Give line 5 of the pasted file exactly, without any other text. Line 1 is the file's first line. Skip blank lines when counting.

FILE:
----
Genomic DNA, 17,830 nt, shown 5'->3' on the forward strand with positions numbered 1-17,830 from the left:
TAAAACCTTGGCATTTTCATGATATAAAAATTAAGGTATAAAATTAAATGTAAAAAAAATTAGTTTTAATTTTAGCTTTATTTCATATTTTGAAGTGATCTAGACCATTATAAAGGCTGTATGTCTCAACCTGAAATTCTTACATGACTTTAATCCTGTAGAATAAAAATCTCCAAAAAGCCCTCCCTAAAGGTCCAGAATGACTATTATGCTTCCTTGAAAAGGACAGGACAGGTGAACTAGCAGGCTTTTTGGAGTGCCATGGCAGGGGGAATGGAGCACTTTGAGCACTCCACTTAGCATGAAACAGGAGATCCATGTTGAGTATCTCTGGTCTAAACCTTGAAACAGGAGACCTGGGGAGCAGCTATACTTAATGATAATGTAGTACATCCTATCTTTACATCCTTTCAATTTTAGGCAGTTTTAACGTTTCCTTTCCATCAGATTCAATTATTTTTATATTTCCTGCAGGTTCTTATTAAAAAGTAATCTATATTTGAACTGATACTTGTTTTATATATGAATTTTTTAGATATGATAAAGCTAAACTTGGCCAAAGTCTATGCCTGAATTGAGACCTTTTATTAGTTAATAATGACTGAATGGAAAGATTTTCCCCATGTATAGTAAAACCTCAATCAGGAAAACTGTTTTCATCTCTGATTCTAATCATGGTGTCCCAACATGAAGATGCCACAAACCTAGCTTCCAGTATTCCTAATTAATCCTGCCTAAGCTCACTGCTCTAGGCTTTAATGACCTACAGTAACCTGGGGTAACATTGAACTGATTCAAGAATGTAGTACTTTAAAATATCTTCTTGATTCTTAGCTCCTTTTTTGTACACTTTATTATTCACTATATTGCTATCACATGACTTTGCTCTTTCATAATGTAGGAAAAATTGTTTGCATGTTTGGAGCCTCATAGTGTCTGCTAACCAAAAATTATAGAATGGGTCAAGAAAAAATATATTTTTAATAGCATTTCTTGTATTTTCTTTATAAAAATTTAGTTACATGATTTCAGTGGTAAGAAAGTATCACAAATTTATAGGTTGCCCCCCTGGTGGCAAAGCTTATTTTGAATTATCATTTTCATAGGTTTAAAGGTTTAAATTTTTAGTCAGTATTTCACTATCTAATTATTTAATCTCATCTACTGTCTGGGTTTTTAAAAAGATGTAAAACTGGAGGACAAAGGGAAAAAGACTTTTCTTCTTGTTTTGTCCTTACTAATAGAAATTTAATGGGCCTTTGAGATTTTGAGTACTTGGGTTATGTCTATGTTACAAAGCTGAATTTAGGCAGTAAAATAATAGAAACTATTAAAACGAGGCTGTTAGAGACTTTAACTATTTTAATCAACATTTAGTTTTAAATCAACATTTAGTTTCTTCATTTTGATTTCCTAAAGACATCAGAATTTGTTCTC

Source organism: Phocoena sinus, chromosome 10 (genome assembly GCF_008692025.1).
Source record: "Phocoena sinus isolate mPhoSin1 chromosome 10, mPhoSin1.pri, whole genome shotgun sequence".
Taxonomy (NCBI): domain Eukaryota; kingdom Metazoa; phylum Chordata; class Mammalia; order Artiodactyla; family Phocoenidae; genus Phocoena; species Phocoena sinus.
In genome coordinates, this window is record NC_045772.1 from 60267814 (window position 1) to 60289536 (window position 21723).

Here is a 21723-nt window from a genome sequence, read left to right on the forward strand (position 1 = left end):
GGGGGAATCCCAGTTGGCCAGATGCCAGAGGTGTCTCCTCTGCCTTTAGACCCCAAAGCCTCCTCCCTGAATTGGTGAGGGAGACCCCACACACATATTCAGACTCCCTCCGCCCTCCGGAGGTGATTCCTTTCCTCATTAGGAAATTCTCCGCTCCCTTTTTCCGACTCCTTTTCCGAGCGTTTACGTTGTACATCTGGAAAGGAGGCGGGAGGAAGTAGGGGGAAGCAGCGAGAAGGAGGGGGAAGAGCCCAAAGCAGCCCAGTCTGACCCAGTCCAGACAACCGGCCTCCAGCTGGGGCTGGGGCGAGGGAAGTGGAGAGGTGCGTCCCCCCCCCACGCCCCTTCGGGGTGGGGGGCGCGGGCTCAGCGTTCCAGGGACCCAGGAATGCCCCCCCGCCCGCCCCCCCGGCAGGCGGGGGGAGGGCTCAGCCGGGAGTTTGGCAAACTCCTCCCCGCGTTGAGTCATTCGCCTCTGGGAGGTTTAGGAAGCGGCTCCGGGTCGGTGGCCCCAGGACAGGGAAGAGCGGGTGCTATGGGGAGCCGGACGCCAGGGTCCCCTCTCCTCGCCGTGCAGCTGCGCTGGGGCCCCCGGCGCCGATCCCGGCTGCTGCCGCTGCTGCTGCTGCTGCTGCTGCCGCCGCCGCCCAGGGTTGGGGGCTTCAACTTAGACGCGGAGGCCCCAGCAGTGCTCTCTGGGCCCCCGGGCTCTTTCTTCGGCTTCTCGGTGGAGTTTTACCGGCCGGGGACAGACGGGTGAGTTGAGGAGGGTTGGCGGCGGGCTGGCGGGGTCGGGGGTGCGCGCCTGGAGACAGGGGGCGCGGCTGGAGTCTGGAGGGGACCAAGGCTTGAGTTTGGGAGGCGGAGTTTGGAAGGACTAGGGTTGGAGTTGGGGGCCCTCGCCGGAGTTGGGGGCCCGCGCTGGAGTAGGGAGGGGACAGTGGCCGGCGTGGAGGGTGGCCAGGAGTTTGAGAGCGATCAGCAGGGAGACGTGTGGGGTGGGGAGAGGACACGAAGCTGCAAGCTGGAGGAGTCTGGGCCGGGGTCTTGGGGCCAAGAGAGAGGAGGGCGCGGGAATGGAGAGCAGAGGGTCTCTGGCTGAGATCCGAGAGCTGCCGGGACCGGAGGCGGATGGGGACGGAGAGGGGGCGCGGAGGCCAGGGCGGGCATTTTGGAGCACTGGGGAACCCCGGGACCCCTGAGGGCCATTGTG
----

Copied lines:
Taxonomy (NCBI): domain Eukaryota; kingdom Metazoa; phylum Chordata; class Mammalia; order Artiodactyla; family Phocoenidae; genus Phocoena; species Phocoena sinus.